How to go after hub thieves when they've posted your English content on foreign language sites?
A couple of people have stolen my review of the Eureka 5400 vacum. I've sent a DCMA to one but the other site is in French and using Google to translate is slow and time consuming. Further daunting, of what I did translate, it specifically states I will not be replied to via email. They are in France and I'm in the US and get the feeling that my content which was stolen will not be taken down. Still I emailed the individual and OverBlog. What else can I do?
Probably your best bet is to contact a copyright lawyer. However this excerpt from www.writing-world.com/rights/plagiarism.shtml may be helpful especially the 2nd paragraph..
Only the actual copyright holder can initiate an action against a copyright infringement. It's up to you to make contact, and to state your demands. First, decide what, exactly, you wish to accomplish. Do you wish to have the material removed from the infringer's site? Are you willing to allow the material to remain where it is as long as you're given proper attribution? Or do you wish to be paid for the use of the material?You must also determine how far you are willing to go to achieve your goals. If the infringer refuses to accede to your request, how much time and effort are you willing to invest in the battle to come?
If you cannot locate a "higher authority" to help you, the next step is to contact the ISP that hosts the infringing Web site. Under the terms of the Digital Millenium Copyright Act, ISPs are required to remove material if they are notified that the material infringes upon someone's copyright. The infringement does not have to be "proven" (e.g., in court); the statement by the author that the material is an infringement is sufficient. "The notice of infringement ... makes the ISP responsible once notified of the infringement in writing, and is signed 'under penalty of perjury.'"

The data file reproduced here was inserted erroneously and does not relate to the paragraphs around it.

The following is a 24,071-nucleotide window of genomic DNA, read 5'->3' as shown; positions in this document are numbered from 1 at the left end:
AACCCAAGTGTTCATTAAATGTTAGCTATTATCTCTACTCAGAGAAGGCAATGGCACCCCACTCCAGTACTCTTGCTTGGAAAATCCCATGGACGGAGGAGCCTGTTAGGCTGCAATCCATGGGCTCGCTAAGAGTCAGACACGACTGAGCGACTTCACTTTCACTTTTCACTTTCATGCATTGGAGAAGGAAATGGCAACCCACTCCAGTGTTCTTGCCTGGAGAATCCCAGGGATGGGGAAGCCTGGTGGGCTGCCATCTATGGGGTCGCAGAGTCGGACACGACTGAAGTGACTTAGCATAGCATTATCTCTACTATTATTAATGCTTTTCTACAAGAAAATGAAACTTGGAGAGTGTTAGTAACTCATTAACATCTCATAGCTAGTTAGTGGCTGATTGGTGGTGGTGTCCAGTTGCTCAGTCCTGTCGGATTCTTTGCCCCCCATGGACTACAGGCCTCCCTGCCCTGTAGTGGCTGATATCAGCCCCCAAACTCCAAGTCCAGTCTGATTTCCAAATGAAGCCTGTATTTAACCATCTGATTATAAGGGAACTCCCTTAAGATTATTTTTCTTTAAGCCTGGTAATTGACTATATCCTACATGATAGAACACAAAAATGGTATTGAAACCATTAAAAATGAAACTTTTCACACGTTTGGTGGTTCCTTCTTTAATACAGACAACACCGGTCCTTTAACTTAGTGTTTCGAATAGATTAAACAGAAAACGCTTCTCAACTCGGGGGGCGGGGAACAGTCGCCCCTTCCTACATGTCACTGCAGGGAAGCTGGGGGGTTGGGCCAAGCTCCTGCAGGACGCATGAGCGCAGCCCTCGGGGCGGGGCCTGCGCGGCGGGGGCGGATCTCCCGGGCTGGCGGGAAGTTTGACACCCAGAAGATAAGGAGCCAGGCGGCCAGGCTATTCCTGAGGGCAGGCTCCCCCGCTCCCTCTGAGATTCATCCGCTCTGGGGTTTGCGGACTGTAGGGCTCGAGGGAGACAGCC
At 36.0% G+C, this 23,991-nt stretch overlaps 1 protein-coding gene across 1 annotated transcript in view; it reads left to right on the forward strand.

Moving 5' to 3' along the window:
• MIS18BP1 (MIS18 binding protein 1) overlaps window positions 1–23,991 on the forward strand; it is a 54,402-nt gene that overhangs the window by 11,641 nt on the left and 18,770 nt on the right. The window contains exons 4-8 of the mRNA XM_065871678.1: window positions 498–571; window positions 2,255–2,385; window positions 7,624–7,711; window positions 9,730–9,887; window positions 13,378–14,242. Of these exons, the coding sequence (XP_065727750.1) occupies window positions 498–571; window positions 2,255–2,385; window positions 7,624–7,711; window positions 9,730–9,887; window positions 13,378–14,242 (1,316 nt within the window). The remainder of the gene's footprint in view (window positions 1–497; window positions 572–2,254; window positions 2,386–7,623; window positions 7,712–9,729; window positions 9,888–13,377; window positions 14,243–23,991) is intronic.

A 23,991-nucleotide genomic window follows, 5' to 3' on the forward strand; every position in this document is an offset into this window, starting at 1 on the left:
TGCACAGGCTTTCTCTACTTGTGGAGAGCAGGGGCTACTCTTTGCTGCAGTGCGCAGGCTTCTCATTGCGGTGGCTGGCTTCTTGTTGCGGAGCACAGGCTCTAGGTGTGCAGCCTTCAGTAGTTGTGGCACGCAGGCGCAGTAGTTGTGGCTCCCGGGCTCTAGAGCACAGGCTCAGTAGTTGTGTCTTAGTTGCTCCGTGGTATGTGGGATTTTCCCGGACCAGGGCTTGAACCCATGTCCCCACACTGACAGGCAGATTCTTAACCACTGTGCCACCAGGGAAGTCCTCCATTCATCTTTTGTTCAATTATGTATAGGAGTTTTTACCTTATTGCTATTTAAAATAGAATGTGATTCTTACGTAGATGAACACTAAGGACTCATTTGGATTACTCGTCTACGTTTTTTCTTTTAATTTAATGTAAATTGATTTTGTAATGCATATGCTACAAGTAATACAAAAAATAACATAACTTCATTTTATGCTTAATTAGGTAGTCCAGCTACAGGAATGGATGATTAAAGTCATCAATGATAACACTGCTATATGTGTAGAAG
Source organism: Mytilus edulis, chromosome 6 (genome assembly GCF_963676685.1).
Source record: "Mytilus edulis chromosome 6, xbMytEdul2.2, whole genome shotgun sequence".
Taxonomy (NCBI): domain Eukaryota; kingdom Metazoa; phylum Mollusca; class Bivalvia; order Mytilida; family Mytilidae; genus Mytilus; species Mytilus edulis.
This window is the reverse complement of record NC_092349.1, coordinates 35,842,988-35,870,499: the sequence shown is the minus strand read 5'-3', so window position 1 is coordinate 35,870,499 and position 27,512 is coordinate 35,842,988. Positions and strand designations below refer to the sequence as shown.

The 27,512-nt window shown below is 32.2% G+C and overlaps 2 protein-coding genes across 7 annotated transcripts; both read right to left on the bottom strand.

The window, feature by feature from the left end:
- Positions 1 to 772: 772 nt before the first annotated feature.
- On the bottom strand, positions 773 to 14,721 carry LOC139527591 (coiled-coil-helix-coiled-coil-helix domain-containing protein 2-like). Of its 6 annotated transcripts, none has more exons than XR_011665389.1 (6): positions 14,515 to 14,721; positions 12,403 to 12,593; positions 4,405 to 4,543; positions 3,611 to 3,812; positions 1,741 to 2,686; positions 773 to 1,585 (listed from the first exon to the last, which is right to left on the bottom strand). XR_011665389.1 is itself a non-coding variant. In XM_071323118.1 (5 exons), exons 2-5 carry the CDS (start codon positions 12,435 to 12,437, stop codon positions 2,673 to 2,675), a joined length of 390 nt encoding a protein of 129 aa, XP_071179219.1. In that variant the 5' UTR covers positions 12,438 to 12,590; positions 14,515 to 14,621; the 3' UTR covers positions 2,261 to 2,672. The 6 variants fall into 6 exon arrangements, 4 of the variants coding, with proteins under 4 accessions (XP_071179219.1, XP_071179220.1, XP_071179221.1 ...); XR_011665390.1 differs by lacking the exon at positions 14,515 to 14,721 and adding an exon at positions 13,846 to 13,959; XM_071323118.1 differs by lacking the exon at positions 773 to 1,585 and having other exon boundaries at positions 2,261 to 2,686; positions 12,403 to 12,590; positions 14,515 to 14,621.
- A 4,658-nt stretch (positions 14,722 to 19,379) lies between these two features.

If you are unable to obtain satisfaction by contacting the infringer, contacting someone in authority over the infringer, or contacting the infringer's ISP, then often the only recourse left is legal action. However, many would say that the time to consult a lawyer is not when all other options have failed -- but before you even begin to attempt to deal with a copyright infringement. Unfortunately, for many authors this option often appears too intimidating or too expensive -- which is, perhaps, why so many pirates still sail the electronic seas!
We had this happen last year. We posted notices on their site and notified them of their violations. We also contacted HubPages regarding this. They stopped (apparently for a while).
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